Tuesday, December 25, 2007

Sermon for Christmas Day

John 1:1-18 December 25th 2007
The Word becomes a Human Being

Talk is cheap’, so the saying goes. We live in a world soured by the empty promises of politicians of all stripes and weary with the endless chatter on TV talk shows. We’re tired of words; we want to see some action. “Preach the Gospel”, said Saint Francis of Assisi, “and use words if necessary”.

And yet – I would still want to affirm the power of words. Some of the greatest movements in human history have been inspired by the words of gifted leaders, for good or for evil. On the one hand, I think of Dr. Martin Luther King and his famous “I have a dream” speech, which galvanised the civil rights movement in the USA. On the other hand, I think of Adolf Hitler, also a powerful public speaker who used his gift to stir up the German people and motivate them to go to war. In his case, talk was not cheap: it ended up being very, very expensive.

No – words are not powerless things. Words can end a marriage, or bring healing to an industrial dispute. Angry words can wound a person for life, and gentle words can turn away anger and bring peace. Words can bring comfort and reassurance to someone facing cancer surgery, or they can incite fear in the hearts of victims of threats of violence. Words can cast a vision for the future that inspires people, and words can ridicule that vision and ensure that it never comes to pass.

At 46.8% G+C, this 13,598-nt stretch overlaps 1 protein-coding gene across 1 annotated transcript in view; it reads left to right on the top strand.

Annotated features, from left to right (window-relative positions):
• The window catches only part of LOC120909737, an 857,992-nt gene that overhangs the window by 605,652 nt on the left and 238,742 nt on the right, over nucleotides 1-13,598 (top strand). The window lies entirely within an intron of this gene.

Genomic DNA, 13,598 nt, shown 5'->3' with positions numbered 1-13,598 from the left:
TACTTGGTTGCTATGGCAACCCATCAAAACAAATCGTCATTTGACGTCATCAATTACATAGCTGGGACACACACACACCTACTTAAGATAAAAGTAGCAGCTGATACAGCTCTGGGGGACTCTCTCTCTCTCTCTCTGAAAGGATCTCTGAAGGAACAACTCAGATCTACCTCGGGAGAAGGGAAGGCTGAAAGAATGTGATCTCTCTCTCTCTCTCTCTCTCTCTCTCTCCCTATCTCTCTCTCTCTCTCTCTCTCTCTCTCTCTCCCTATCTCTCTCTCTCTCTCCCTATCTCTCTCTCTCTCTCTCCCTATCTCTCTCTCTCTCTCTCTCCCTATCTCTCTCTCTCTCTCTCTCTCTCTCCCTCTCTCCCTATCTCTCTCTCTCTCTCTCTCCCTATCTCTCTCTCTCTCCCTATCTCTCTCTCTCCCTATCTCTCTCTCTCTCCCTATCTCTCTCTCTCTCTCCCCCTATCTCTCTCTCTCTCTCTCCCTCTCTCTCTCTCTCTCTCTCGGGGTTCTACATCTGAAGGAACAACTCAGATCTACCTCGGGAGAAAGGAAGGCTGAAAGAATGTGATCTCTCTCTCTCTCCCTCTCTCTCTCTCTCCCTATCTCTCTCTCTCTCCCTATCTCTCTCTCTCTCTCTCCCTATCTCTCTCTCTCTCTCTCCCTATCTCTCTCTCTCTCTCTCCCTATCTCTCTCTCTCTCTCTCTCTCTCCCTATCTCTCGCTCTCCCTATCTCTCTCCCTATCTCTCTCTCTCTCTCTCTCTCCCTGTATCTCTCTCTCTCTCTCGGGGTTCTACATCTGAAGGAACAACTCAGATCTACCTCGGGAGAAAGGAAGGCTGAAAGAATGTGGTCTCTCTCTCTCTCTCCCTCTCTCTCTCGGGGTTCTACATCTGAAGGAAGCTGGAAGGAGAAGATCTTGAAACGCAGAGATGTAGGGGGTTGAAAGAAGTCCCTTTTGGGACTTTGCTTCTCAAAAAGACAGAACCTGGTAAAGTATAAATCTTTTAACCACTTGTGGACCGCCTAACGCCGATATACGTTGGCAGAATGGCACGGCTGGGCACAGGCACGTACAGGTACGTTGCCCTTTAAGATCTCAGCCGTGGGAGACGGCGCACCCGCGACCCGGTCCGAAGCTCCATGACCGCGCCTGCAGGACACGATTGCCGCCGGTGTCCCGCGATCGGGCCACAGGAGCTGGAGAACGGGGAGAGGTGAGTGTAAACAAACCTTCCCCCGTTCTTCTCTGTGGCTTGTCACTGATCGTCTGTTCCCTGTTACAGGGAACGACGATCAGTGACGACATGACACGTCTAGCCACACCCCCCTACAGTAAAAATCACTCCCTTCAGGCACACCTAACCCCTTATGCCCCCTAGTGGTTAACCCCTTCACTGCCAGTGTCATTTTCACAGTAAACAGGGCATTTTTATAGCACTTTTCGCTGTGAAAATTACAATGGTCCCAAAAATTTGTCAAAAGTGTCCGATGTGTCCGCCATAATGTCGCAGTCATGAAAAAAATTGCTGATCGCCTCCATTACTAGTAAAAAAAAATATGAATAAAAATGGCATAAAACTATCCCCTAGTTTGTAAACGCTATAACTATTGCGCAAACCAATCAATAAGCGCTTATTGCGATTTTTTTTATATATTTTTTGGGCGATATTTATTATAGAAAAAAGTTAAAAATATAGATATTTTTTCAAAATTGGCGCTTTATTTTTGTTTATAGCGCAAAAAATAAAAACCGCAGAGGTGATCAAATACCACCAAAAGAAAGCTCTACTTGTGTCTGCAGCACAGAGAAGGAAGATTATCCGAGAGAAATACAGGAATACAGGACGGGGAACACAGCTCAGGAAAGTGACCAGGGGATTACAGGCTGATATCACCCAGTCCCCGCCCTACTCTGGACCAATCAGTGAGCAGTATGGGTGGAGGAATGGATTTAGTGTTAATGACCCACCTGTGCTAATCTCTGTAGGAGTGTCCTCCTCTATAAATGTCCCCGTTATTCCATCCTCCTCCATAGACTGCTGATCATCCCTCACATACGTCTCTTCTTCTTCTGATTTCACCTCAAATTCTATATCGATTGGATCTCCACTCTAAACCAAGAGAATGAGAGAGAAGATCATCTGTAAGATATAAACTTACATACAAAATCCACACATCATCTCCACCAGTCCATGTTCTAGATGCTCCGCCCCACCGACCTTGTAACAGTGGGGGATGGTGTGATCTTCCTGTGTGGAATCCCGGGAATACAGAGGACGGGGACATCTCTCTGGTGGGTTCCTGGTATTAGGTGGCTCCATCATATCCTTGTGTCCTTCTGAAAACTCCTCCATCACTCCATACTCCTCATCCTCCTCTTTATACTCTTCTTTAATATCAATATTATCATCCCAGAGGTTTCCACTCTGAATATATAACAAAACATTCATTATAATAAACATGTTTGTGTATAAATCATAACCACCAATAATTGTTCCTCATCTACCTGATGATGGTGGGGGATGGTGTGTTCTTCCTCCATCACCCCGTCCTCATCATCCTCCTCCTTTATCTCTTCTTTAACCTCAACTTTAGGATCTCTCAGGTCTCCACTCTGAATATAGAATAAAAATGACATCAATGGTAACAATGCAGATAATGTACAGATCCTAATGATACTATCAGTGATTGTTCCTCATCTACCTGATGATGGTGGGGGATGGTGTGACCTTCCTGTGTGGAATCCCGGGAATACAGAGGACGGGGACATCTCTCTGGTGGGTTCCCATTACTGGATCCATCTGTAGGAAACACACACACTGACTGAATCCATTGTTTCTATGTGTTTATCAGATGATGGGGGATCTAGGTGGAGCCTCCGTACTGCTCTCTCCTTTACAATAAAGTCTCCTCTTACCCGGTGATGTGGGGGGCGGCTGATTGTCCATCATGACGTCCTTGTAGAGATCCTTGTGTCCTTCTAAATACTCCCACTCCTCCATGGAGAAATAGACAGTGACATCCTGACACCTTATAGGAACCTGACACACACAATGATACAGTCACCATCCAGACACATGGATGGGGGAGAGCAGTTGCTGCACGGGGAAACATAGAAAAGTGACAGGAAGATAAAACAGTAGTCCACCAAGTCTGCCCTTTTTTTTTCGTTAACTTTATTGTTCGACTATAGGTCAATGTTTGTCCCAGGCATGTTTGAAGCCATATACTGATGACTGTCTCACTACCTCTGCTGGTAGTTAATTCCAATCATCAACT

What actually is a word? You can learn a lot about me from observing my behaviour; you can watch how I spend my time, you can look at my credit card records and analyse my spending patterns. But if you really want to know what makes me tick, sooner or later you’re going to have to have a conversation with me. If you don’t, you’ll never know what my dreams are all about, and what my deepest fears are. Your knowledge of me will only be superficial. The most intimate way for me to express my thoughts and feelings is through words.

And so, when John wanted to tell the Christmas story, he chose to do it, not by talking about the manger in Bethlehem, or the angels and the shepherds, or the visit of the wise men. He knew other people had already told those stories. He wanted to go deeper, to get to the heart of what was really happening when Jesus was born in Bethlehem in Judea during the reign of Herod the King. And this is the meaning: God spoke a word, and that word became flesh, became a human being, became one of us.

But John wants us to know that Bethlehem was not the real beginning for Jesus. The real beginning goes much further back than that. In the first book of the Bible, the book of Genesis, we read that God brought the universe into being by speaking: God said, ‘Let there be light’, and there was light. God’s words were powerful and creative, speaking a new world into existence. Now John tells us that those words had a personal identity of their own; they were not just ‘words’ but ‘the Word’; “All things came into being through him, and without him not one thing came into being” (John 1:3).

But this mysterious being, ‘the Word’, goes even further back than that. Before all things came into being through him, the Word was already there. “In the beginning was the Word”, says John, “and the Word was with God, and the Word was God”. We understand the limitations of human language and how John is struggling here to tell us something about the nature of God, who is by definition beyond definition! A word forms itself in the mind of God, and God speaks that word – but then something strange happens. The literal Greek says ‘the word was towards God’ – or, as one commentator puts it, ‘God spoke a word and the word spoke back!’ All writers know how true this is; our words often speak back to us. We learn things from our own writing, things we couldn’t have learned in any other way.